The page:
The Messing lab would like to contribute to the understanding of the expression of regulation of gene copies in plants. It is now apparent that many gene products are derived from multiple gene copies. As use of copies rapidly increases, their sequences are quite conserved or so similar that it becomes difficult to infer gene products from which the genes they produce. Therefore, it becomes necessary to sequence the genome of an organism so that one can sort gene copies in their location on chromosomes. Then one can match each RNA species quantitatively with individual gene copies.
190 Frelinghuysen Road
Piscataway, NJ 08854
Joachim (Jo) Messing is the Research Director of the Waksman Institute of Microbiology, University Professor of Molecular Biology and the Selman A. Waksman Endowed Chair of Molecular Genetics at Rutgers University. Dr. Messing developed tools that helped lay the foundations of the biotechnology and genomics revolutions. He developed the first vectors for blue-white screening, single-stranded- DNA production, and universal-primer-based sequencing. He invented shotgun sequencing, developed the first programs for shotgun sequencing, and reported the first genome shotgun sequence (cauliflower mosaic virus).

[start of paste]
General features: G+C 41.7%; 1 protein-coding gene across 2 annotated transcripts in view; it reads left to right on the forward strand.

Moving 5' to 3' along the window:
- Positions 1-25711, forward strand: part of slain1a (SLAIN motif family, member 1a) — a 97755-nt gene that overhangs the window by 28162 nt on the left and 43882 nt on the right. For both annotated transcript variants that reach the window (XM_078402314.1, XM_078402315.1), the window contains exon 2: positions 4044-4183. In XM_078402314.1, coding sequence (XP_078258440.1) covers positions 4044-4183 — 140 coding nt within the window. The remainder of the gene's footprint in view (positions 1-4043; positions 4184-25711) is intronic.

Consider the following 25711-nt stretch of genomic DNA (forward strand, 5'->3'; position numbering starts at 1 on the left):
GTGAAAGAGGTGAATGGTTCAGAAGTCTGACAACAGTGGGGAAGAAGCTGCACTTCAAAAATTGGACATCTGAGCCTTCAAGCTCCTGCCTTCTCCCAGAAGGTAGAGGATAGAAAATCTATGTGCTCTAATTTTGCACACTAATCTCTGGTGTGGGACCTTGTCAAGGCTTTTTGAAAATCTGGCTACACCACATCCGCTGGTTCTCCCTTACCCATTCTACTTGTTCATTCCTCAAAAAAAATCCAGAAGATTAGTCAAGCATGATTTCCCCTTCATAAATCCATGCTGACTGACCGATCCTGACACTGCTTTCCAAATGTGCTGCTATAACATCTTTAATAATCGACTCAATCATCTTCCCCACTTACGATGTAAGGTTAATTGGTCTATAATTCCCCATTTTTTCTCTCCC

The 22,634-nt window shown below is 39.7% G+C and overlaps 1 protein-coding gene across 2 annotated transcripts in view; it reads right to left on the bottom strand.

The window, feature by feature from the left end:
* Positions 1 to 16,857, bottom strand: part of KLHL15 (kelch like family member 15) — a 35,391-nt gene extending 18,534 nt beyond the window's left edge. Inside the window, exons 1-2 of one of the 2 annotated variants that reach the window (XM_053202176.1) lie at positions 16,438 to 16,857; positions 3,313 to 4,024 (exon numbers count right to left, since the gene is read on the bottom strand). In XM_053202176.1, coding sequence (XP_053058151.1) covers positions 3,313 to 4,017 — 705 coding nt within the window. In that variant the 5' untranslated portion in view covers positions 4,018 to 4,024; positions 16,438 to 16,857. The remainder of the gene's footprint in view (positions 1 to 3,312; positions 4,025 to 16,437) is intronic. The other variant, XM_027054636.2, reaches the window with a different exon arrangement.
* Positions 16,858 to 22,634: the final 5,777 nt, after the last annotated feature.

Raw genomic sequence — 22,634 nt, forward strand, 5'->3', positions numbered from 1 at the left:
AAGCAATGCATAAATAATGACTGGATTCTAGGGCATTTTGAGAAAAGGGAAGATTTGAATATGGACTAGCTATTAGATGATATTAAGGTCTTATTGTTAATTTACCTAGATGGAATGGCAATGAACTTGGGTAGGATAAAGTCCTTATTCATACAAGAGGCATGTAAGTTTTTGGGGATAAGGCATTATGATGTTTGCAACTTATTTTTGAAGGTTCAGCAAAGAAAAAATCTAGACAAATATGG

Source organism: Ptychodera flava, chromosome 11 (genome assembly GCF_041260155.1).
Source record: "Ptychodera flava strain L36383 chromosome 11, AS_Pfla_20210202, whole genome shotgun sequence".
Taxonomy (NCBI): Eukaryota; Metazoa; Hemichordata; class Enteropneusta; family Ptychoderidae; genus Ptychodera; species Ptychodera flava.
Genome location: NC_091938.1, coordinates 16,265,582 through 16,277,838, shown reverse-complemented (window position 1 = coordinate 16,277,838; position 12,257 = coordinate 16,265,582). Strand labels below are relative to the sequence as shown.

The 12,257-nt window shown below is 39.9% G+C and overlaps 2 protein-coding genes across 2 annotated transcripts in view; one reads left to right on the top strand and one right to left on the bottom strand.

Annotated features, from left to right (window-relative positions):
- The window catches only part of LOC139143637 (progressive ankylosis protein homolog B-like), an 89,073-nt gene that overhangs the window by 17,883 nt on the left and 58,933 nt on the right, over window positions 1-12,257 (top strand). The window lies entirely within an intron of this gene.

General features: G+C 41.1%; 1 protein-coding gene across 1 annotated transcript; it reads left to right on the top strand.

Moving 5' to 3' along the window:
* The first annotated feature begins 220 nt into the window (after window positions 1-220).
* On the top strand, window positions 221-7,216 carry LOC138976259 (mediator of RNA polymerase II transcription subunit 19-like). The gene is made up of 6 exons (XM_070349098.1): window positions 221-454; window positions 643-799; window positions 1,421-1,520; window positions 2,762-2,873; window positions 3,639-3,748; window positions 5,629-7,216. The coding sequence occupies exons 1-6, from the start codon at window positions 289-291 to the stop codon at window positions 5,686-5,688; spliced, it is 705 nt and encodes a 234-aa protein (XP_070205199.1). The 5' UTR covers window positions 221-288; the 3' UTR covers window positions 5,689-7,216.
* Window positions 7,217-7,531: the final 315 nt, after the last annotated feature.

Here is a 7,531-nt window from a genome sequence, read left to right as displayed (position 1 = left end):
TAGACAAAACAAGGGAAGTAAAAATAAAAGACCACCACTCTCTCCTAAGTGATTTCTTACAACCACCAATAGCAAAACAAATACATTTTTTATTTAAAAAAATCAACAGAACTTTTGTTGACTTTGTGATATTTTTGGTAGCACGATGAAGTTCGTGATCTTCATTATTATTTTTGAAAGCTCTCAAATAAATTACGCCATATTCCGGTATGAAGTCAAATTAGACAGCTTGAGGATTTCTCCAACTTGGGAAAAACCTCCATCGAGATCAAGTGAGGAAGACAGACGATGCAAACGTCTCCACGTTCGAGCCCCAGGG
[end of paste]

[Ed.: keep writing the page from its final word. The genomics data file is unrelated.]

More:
Dr. Messing's 1980s-1990s work focused on the sequencing and engineering of maize storage proteins. More recently, his laboratory has used RNA interference to study the role of these proteins in seed development and molecular breeding. One of the new initiatives of his laboratory investigates the potential of sweet sorghum and duckweed as alternative bio-energy sources.